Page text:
Add a component called a Redstone Converter. It has one input, one output, and an internal programmable table with 16 entries that specifies for each input power level what the output power level will be on the next redstone tick. The table entries are programmable via a UI panel. It should be clear that such a simple device would impose very little burden on the redstone processing loop, certainly less than a hopper.
Nevertheless, this device is extremely powerful and has thousands of applications. For instance, you could use 7 of them with a shared input encoding a number as a power level to drive the output lamps of a 7-segment display. You could use 4 of them to convert an analog signal encoded as a power level to a digital encoding, or up to 16 of them to perform 1-of-N selection. And you can reverse either of those to do digital-to-analog conversion or 1-of-N encoding into an analog signal.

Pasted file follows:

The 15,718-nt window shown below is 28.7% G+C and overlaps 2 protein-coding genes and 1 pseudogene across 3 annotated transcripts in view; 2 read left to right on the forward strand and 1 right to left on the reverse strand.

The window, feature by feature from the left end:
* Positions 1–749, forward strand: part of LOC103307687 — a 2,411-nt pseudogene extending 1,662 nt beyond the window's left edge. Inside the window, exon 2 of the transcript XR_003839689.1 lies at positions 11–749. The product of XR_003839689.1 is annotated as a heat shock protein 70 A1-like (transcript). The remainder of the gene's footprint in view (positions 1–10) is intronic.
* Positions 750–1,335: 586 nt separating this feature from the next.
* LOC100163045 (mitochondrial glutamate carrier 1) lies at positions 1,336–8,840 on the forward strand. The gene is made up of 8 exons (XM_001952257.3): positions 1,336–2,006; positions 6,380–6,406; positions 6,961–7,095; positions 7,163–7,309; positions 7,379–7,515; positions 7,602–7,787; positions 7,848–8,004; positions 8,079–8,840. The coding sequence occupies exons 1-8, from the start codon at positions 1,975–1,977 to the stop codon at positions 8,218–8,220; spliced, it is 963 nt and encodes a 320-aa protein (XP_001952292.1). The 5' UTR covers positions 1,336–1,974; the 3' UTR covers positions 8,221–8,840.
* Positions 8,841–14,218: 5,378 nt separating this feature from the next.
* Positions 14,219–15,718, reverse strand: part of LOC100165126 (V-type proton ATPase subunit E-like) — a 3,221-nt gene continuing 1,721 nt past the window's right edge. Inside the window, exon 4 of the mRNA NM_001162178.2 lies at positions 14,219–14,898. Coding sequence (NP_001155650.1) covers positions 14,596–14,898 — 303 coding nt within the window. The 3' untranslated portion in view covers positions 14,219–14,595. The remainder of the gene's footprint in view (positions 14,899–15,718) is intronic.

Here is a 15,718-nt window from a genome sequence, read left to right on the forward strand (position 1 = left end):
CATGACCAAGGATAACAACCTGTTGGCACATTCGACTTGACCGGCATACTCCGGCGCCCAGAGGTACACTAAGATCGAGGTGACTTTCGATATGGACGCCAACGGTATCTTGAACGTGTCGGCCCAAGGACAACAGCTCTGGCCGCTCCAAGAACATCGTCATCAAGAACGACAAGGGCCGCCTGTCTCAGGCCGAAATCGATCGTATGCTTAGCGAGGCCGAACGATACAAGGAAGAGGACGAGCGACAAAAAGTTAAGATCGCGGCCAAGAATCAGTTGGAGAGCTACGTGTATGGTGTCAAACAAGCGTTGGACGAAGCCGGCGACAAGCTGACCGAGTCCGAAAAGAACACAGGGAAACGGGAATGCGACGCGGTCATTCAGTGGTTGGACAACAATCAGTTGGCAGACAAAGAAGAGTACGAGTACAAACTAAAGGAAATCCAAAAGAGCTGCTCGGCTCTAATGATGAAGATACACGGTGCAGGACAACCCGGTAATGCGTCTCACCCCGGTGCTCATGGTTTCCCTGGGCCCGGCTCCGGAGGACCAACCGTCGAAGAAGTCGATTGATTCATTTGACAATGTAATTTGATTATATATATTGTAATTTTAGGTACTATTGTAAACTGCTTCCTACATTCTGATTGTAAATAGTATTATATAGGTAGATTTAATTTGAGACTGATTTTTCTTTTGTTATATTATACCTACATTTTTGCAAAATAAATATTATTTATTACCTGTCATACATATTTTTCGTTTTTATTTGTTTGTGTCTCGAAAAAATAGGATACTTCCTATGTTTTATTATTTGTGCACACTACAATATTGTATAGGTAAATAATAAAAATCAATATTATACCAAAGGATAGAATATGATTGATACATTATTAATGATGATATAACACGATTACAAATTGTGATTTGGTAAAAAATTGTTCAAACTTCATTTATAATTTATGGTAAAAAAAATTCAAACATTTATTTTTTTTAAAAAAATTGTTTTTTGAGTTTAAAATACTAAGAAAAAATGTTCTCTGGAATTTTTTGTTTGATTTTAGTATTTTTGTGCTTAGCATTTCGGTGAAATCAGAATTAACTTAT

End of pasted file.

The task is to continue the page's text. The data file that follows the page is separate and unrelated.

There are pure digital applications as well. By feeding the output back to the input, you could make a counter that counts from 0 to N<16 and then repeats...or stops. You could use that as a sequencer to drive another converter that outputs redstone pulses in an arbitrary but precise pattern. Timing problems could be fixed just by reprogramming converters instead of reconfiguring the circuit to insert repeaters.
I can imagine that after considering its possibilities, you might think such a component is overpowered. It's true that compared with a repeater or comparator, it's way more powerful and would need to be expensive. But consider the educational value it would have. A smart kid could invent things nobody has dared to imagine in Minecraft because they'd be too big and complicated. In the process, the kid would learn the fundamentals of Boolean logic and analog signal processing.
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